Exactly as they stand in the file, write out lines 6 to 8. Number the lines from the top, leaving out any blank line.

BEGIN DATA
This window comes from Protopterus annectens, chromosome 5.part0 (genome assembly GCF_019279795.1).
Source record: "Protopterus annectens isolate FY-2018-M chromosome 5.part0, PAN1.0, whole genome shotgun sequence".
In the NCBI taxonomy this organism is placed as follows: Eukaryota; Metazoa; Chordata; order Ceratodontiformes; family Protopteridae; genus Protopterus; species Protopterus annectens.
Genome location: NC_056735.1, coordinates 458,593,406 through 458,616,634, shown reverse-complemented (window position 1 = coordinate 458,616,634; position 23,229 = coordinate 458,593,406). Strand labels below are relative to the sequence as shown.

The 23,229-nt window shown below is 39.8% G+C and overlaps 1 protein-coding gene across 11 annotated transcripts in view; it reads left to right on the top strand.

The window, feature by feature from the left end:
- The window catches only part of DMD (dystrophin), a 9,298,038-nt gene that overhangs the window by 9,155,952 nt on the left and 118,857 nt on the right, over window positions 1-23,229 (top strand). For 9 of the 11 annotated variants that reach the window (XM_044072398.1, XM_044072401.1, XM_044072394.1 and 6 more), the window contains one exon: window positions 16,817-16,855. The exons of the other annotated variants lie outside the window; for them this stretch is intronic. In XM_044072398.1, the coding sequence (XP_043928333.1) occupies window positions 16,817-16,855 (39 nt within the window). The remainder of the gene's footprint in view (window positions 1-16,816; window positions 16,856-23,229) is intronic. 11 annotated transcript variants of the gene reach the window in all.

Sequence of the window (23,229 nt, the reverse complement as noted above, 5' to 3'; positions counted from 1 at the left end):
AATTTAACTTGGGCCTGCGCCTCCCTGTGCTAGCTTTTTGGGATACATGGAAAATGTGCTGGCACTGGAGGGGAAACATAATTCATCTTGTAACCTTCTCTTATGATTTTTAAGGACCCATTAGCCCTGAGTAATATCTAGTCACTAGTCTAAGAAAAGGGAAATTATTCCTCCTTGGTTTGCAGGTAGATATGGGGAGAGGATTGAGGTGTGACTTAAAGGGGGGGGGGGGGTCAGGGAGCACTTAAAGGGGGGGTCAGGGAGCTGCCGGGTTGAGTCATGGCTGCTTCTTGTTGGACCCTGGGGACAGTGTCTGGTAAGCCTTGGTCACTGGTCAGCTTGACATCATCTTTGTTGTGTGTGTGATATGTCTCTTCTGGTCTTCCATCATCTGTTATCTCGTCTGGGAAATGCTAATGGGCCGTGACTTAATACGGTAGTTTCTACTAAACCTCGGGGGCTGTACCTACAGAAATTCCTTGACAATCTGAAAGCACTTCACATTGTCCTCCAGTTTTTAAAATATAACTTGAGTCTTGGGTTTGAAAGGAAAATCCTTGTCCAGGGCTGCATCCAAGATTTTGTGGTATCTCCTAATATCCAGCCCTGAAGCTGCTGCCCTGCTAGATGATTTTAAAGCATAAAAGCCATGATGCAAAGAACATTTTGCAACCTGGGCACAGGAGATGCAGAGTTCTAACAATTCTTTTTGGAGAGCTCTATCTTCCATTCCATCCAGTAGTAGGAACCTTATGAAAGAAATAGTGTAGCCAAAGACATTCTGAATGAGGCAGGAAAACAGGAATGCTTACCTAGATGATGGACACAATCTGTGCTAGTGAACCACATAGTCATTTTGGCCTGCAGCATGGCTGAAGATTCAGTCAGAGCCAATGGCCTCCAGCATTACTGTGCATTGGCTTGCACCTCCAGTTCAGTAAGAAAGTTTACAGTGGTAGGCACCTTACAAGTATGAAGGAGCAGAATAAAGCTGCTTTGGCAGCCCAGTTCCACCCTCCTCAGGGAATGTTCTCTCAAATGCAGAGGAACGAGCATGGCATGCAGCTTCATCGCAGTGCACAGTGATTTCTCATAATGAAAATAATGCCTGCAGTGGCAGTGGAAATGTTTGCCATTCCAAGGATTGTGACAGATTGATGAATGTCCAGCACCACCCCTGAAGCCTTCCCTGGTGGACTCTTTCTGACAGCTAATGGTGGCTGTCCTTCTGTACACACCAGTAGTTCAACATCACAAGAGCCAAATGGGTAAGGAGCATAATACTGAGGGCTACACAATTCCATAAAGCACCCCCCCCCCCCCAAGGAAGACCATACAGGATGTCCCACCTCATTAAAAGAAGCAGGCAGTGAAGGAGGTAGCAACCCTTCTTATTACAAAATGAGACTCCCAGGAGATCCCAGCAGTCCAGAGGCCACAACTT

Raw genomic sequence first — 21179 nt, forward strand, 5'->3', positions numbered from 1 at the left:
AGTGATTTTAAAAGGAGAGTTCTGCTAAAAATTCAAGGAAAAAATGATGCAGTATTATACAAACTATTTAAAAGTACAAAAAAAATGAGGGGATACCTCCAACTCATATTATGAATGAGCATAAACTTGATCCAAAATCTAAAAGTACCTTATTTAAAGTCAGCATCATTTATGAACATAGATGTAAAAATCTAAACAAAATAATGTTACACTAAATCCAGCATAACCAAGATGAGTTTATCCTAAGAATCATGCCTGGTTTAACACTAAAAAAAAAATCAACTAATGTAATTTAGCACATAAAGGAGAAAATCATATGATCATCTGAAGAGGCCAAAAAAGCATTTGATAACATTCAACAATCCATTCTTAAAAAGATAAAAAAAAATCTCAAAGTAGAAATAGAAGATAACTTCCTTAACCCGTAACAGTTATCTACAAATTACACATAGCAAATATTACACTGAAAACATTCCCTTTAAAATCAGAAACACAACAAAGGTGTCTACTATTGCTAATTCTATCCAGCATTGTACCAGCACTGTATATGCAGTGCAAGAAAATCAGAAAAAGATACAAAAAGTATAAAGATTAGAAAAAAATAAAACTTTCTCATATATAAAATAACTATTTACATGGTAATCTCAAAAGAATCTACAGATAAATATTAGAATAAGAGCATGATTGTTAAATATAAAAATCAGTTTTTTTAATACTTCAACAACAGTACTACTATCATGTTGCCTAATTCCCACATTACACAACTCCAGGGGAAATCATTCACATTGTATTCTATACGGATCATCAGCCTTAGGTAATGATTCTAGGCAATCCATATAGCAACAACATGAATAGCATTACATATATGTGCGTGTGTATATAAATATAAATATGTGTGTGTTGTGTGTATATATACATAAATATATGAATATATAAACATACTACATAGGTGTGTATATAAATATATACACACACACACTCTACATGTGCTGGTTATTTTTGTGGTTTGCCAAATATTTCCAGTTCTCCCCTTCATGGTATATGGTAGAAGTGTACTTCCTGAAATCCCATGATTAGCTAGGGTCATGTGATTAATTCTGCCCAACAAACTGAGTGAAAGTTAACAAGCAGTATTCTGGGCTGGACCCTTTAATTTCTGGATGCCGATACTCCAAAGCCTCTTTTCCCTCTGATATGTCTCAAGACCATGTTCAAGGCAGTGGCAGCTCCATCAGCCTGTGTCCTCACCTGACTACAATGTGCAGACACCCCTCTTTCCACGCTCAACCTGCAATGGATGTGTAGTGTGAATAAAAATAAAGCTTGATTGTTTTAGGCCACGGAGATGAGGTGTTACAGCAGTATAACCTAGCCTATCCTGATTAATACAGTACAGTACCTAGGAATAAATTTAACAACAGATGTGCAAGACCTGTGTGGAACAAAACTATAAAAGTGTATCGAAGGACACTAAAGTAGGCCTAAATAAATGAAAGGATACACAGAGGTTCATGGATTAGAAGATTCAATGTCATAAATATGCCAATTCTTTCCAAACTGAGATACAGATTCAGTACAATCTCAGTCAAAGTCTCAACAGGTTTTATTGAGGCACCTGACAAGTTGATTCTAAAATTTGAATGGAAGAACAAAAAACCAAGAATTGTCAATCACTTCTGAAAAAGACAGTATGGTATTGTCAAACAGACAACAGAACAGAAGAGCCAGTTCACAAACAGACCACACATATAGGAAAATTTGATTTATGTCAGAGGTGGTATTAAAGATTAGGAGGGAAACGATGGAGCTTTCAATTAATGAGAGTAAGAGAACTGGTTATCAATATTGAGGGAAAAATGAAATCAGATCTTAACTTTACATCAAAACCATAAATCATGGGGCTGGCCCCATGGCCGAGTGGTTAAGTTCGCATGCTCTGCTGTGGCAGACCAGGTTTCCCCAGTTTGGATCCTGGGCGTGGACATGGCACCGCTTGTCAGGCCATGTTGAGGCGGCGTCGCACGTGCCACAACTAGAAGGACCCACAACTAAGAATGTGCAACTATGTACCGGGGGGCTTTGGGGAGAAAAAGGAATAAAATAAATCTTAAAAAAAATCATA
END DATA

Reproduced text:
The window, feature by feature from the left end:
- The window catches only part of DMD (dystrophin), a 9,298,038-nt gene that overhangs the window by 9,155,952 nt on the left and 118,857 nt on the right, over window positions 1-23,229 (top strand). For 9 of the 11 annotated variants that reach the window (XM_044072398.1, XM_044072401.1, XM_044072394.1 and 6 more), the window contains one exon: window positions 16,817-16,855. The exons of the other annotated variants lie outside the window; for them this stretch is intronic. In XM_044072398.1, the coding sequence (XP_043928333.1) occupies window positions 16,817-16,855 (39 nt within the window). The remainder of the gene's footprint in view (window positions 1-16,816; window positions 16,856-23,229) is intronic. 11 annotated transcript variants of the gene reach the window in all.

Sequence of the window (23,229 nt, the reverse complement as noted above, 5' to 3'; positions counted from 1 at the left end):